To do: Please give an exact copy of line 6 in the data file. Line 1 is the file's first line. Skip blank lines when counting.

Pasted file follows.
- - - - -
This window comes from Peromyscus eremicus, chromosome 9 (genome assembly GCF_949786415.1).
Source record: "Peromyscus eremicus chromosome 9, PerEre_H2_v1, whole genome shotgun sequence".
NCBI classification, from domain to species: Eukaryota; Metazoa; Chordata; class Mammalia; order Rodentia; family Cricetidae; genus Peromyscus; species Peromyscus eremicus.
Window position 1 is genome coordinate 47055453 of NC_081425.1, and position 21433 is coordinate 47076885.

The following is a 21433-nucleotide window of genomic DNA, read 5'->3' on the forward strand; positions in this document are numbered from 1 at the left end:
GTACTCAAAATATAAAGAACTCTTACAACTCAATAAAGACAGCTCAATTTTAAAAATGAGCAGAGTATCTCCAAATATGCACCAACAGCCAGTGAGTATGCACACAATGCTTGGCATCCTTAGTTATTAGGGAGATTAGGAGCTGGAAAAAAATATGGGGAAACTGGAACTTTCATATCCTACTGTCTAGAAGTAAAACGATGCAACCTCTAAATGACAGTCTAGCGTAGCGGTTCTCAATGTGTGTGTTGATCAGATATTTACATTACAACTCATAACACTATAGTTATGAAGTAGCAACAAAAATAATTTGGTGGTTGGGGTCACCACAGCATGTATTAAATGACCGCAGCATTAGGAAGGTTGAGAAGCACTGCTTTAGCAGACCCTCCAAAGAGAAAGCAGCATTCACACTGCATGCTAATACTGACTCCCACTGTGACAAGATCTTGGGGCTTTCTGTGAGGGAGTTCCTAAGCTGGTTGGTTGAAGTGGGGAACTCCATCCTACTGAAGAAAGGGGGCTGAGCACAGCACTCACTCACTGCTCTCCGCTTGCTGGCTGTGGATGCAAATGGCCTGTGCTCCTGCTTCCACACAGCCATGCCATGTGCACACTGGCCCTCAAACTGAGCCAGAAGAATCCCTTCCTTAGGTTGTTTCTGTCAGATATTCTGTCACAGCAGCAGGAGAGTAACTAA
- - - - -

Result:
GTACTCAAAATATAAAGAACTCTTACAACTCAATAAAGACAGCTCAATTTTAAAAATGAGCAGAGTATCTCCAAATATGCACCAACAGCCAGTGAGTATGCACACAATGCTTGGCATCCTTAGTTATTAGGGAGATTAGGAGCTGGAAAAAAATATGGGGAAACTGGAACTTTCATATCCTACTGTCTAGAAGTAAAACGATGCAACCTCTAAATGACAGTCTAGCGTAGCGGTTCTCAATGTGTGTGTTGATCAGATATTTACATTACAACTCATAACACTATAGTTATGAAGTAGCAACAAAAATAATTTGGTGGTTGGGGTCACCACAGCATGTATTAAATGACCGCAGCATTAGGAAGGTTGAGAAGCACTGCTTTAGCAGACCCTCCAAAGAGAAAGCAGCATTCACACTGCATGCTAATACTGACTCCCACTGTGACAAGATCTTGGGGCTTTCTGTGAGGGAGTTCCTAAGCTGGTTGGTTGAAGTGGGGAACTCCATCCTACTGAAGAAAGGGGGCTGAGCACAGCACTCACTCACTGCTCTCCGCTTGCTGGCTGTGGATGCAAATGGCCTGTGCTCCTGCTTCCACACAGCCATGCCATGTGCACACTGGCCCTCAAACTGAGCCAGAAGAATCCCTTCCTTAGGTTGTTTCTGTCAGATATTCTGTCACAGCAGCAGGAGAGTAACTAA